On a point of order, Mr Speaker. I cannot think of anyone less like a chocolate teapot than my right hon. Friend the Secretary of State for Transport. May I invite you to prepare a booklet of various examples of intemperate language, such as “chocolate teapot”, that you think might be inappropriate in this House?
The truth of the matter is that it is all about the context in which remarks are made. The hon. Gentleman, who is a keen student of parliamentary history—although I do not think he has written a book on the subject, so in that sense he would not compete with the hon. Member for Rhondda (Chris Bryant)—will be aware that there was at one time a list of proscribed words, but the list was discontinued, partly, I think, on the grounds that it was so extensive as to become unmanageable. It was judged instead that it was for the Chair to make a judgment about the manner in which something is said and the context in which words are used. I hope that the insatiable curiosity of the hon. Member for Lichfield (Michael Fabricant) has now been satisfied, for today at any rate.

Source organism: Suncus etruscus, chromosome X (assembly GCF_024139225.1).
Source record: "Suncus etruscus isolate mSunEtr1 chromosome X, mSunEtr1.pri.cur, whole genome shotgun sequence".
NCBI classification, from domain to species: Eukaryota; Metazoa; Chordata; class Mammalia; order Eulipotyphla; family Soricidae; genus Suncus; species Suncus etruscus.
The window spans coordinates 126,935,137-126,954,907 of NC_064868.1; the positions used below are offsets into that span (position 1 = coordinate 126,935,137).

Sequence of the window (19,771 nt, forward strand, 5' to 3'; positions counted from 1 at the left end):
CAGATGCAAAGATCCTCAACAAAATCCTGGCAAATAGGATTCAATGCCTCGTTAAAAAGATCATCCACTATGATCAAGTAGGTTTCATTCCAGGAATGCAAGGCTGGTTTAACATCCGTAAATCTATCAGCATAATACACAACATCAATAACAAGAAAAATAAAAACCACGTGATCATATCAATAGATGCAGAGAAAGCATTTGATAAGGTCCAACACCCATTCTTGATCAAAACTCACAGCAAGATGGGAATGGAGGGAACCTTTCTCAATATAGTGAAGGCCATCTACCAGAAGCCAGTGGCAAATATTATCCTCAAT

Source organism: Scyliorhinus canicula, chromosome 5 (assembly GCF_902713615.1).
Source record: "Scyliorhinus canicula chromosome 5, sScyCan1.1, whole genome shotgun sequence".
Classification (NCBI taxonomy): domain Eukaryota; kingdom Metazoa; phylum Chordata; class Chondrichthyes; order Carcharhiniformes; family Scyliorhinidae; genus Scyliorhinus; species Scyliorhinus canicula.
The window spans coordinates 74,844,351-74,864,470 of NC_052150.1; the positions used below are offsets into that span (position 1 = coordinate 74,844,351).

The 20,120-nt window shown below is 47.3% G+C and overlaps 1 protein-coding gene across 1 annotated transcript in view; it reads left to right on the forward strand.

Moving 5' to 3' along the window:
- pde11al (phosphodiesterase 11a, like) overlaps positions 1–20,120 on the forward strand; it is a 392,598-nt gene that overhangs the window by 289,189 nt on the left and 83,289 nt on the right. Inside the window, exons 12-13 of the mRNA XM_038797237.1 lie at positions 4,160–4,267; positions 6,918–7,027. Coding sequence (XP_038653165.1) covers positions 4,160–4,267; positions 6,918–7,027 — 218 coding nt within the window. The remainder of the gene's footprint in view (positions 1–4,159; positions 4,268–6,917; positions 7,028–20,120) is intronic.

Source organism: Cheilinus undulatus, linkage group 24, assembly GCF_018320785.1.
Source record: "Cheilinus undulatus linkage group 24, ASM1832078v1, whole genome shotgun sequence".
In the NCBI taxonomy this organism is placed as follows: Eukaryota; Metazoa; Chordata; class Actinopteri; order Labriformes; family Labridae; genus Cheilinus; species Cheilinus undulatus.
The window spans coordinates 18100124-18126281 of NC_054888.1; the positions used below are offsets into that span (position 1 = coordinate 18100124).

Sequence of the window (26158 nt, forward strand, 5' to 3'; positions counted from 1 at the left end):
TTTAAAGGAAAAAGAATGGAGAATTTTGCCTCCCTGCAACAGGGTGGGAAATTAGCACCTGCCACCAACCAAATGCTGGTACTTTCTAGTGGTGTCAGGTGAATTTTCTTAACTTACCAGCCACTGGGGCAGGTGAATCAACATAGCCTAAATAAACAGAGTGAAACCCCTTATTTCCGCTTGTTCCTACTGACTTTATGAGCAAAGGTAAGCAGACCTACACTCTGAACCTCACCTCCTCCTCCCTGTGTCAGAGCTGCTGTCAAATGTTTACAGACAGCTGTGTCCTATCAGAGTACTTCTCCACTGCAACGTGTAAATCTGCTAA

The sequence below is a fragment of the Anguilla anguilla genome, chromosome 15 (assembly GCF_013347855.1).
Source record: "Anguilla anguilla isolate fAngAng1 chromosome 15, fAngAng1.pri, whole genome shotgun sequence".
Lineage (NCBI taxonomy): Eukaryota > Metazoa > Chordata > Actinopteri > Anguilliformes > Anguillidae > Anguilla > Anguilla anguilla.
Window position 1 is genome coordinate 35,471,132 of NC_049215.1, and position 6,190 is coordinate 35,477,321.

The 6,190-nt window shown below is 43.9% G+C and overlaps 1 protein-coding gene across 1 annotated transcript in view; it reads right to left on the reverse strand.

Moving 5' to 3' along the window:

Further to that point of order, Mr Speaker. I think that I am right to say that on one occasion the hon. Member for Lichfield (Michael Fabricant) accused me of being a teapot. He seems to think that what is right for a teapot is not right for a chocolate teapot.
I fear that this exchange will descend. Colleagues will be aware that the hon. Member for Lichfield previously served in the Whips Office with considerable dedication and loyalty under the leadership of the man who now serves as the Secretary of State for Transport. Whether that explains the differential treatment, I do not know, but I hope that we will leave the matter of teapots and other items there for today.